According to the Cornell Lab of Ornithology, during these early days the male does most of the feeding (I think the female deserves a break, don’t you?). These tiny beakloads with lots of time brooding in between may not seem like much, but providing protein-packed little invertebrates like grubs and arthropods can grow these little chicks quickly, as you’ll see!
Gray Catbird incubation lasts about 12 days. During that time, this mom was brave and vigilant. As this was right outside our front door (and we don’t have the luxury of alternative exits) I knew she’d be dealing with our comings and goings throughout this whole breeding ordeal. Since the shrub had been recently trimmed, I was lucky that at one point while walking past you could see straight through a gap to see her quietly watching you.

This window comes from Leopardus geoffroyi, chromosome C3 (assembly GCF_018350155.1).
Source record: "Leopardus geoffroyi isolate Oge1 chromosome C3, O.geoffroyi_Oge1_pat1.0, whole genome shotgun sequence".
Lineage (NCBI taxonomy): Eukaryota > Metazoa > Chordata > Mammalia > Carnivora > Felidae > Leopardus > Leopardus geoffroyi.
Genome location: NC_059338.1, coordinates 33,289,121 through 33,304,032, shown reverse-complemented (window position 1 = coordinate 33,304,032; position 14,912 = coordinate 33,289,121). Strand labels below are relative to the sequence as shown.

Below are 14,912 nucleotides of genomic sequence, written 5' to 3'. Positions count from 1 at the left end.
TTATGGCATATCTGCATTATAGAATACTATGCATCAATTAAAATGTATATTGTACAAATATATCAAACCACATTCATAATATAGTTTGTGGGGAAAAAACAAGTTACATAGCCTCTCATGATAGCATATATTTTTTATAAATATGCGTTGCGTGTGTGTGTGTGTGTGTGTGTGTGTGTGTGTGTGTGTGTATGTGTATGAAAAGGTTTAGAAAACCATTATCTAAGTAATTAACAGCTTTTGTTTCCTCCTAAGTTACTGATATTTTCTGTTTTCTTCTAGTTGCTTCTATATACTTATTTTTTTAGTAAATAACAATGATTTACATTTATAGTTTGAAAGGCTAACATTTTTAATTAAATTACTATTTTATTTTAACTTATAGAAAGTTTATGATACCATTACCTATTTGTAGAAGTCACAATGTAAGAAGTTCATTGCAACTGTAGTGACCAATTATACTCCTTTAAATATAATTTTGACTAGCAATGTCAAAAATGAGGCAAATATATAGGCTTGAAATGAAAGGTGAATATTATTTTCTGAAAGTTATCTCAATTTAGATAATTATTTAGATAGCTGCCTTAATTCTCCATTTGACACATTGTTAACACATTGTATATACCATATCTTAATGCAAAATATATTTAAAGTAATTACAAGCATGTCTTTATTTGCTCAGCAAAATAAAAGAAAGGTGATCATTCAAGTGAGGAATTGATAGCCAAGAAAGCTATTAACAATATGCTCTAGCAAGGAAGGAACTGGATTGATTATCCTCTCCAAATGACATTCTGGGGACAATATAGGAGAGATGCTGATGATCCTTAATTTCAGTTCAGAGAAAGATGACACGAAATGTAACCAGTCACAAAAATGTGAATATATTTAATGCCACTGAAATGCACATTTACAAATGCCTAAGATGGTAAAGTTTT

Embryos require a fairly stable and narrow temperature range, so her vigilance is important. Carryover effects of suboptimal temperatures during incubation range from slower nestling growth (Ospina et al. 2018, Ecol Evol) to more fearful behaviors in the offspring (Bertin et al. 2018, Scientific Reports). In catbirds, the female does all the incubating and will typically sneak off to eat around sunrise. I never directly saw the male coming to feed the female on the nest during the day, but that behavior is also typical for these songbirds.
On July 20, we had our first nestling! (It was only 8 days after I first noticed the eggs, so the first must have been laid a few days earlier as it usually takes about 12 days to hatch.) It doesn’t immediately start begging for food, so if you listen in the video you can hear the adult give several “quirt” calls that eventually trigger the open-mouthed begging response.